Happy Tummies in La Lola appears in SunStar print and online editions, August 31, 2017
My family’s favorite churros shop in Manila has finally opened in SM CDO Downtown Premier last week. We, especially my kids, are ecstatic because we’ve been loyal to La Lola Churreria since they first opened in Rockwell a few years ago.
I recall, back then, that there was such a long line snaking its way around the hallway as everyone waited for their fried goodies. Now, with many branches open nationwide, there’s no need to go through agonizingly long queues. And with La Lola in CDO, there is no need for Kagayan-ons to fly to the capital to get that quick churros fix.
La Lola is the new quaint corner store easily accessible by the mall main entrance. This particular joint is owned by partners. One of them is the famous social media darling, The SosBolz Couple—model-actress, Solenn Heussaff, and renowned soccer player, Nico Bolzico. The latter was able to visit during the store’s grand opening, right in time for the city fiesta.
Churros are deep fried golden choux pastry puffs made with flour, water, and salt. They are ridged, having been piped from a churrera or a pastry bag with a star-shaped nozzle. Churros are crunchy outside and soft inside. Typically, they are sprinkled with cinnamon sugar and served with a dark chocolate sauce. The ridges help anchor this gooey sauce onto the fried dough.
Now, what makes La Lola’s churros distinct from the ordinary pack is its size. These are humongous! They are straight and chubby sticks that have a fuller texture. The golden ridges are perfectly crisp, leaving the center doughy. They are not as airy as the other brands and are rather filling so a little goes a long way. For something deep-fried, their churros surprisingly don’t make us feel as if we’re gulping chunks of oil. But of course, this is still a “cardiac delight” so consume in moderation.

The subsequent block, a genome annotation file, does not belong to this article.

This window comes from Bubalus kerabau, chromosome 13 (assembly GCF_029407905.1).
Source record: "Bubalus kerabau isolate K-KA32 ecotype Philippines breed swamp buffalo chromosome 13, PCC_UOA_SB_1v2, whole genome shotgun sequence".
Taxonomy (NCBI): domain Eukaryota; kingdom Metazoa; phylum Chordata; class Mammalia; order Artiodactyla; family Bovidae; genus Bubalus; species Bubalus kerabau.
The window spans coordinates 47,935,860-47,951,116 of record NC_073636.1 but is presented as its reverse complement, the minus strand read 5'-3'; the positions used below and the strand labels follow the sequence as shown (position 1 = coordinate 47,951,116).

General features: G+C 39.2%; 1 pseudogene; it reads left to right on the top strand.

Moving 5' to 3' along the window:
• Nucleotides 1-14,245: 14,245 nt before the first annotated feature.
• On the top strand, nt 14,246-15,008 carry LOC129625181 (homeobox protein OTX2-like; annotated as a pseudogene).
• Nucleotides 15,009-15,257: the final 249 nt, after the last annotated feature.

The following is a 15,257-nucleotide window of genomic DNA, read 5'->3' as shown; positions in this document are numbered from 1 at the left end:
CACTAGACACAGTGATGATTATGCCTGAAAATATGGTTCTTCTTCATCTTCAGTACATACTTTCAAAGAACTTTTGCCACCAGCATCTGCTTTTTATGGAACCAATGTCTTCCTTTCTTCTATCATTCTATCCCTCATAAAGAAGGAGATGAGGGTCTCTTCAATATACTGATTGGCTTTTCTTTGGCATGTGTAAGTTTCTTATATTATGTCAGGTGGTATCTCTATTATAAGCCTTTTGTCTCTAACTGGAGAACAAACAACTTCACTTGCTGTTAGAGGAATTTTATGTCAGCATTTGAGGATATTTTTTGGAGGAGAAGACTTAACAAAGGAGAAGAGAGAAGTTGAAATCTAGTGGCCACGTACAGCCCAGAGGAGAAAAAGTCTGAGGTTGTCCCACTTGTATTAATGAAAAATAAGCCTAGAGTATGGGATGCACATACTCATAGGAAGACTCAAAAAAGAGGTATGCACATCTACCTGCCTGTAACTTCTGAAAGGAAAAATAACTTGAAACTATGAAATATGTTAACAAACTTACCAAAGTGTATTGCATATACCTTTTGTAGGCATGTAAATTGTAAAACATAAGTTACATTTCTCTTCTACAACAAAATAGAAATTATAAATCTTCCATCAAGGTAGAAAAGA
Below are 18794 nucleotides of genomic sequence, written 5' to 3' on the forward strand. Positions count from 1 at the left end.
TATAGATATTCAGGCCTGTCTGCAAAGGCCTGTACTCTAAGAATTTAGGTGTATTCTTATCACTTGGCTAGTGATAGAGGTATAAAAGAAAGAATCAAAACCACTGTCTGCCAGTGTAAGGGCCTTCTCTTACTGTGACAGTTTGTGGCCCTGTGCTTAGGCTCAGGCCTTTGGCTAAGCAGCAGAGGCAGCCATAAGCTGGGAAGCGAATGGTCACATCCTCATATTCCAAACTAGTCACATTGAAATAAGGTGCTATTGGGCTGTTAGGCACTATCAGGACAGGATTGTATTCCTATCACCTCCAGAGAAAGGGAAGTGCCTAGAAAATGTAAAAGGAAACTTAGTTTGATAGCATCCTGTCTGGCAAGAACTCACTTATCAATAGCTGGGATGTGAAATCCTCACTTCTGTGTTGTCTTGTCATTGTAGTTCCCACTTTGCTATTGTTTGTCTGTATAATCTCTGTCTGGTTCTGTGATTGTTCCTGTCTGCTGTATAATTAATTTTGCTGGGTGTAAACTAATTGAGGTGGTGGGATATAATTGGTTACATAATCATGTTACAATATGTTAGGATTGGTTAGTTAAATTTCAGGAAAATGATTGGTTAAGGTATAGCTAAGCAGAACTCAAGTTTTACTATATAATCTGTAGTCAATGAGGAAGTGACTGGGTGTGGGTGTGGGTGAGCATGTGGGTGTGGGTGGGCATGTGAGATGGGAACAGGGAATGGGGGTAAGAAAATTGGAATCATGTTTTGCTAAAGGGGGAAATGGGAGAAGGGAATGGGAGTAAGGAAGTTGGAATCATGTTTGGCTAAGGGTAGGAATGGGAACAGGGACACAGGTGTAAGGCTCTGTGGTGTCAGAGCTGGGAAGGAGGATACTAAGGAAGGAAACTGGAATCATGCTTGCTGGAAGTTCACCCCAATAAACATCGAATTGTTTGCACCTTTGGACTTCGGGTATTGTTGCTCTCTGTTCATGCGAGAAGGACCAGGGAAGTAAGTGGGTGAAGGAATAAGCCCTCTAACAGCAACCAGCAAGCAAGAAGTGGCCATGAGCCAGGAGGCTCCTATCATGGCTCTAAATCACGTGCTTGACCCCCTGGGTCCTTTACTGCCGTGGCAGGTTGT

They have the traditional fried dough served with dip. Currently: they have chocolate, matcha, and I’ve also spied the new ube flavor dip in a poster. Personally, I prefer the matcha because it is not too sweet with the perfect hint of that tea-flavor. My kids, of course, are fans of the very rich and thick bitter-sweet chocolate sauce. These dips add flavor to the plain fried churros. Dip, bite, chew…repeat!
Aside from the traditional ones, La Lola also serves the jazzed-up churros version coated in flavored ganache such as: white chocolate, ube (purple yam), butterscotch, strawberry, matcha, and dark chocolate. They come in various sizes to suit anyone’s budget. Our favorite serving comes in the giant take out box with an assortment of 18 sweet flavored churros for 650 pesos.
La Lola also offers smaller sizes in cardboard cones (ex. classicos junior churros with dip for 95 pesos or 3 pieces of coated churros for P130). There’s a flap to hold the cup of dip so people can eat while they walk, or they can drop them into the squared slots on the store’s tables.
A single giant cone filled with colorful churros actually reminds me of a bouquet. I don’t know about you, but I would prefer a churros bouquet any day over flowers that eventually die. The churros can meet their untimely demise in my very happy tummy!
Aside from these, they also have Lola Loops, which allows guests to pick the ganache coating they want and match it with a wide array of toppings. These are marshmallow, cereals, crushed oreos, peanuts, almonds, and the like. They also have churro ice cream sandwiches and stuffed churros called xuxos with dulce de lech, nutella, or cookie butter.
Those who don’t have a sweet tooth can try the savory offerings on their menu like the churro bites tossed in garlic, parmesan, and basil. They also have savory sandwiches along with a bevy of beverages to quench thirst.
La Lola proudly makes their products from scratch with the best ingredients, cooked fresh upon order, and fried in 100% olive oil. Clients can see the process if they wish via the see through glass panels in their shops. The founders of La Lola aim to spread happiness one churro at a time.
The origins of these world renowned churros remain unclear. One theory suggests they were brought to Europe from China by the Portugese, which eventually crossed the border to Spain. The Spaniards, specifically the Spanish Shepherds herding long haired sheep (churra), modified the recipe. The real story remains a mystery, but what is clear is this fried delicacy is here to stay to tickle the palate of foodies around the globe. Thankfully, this particular Lola is now in our side of town!
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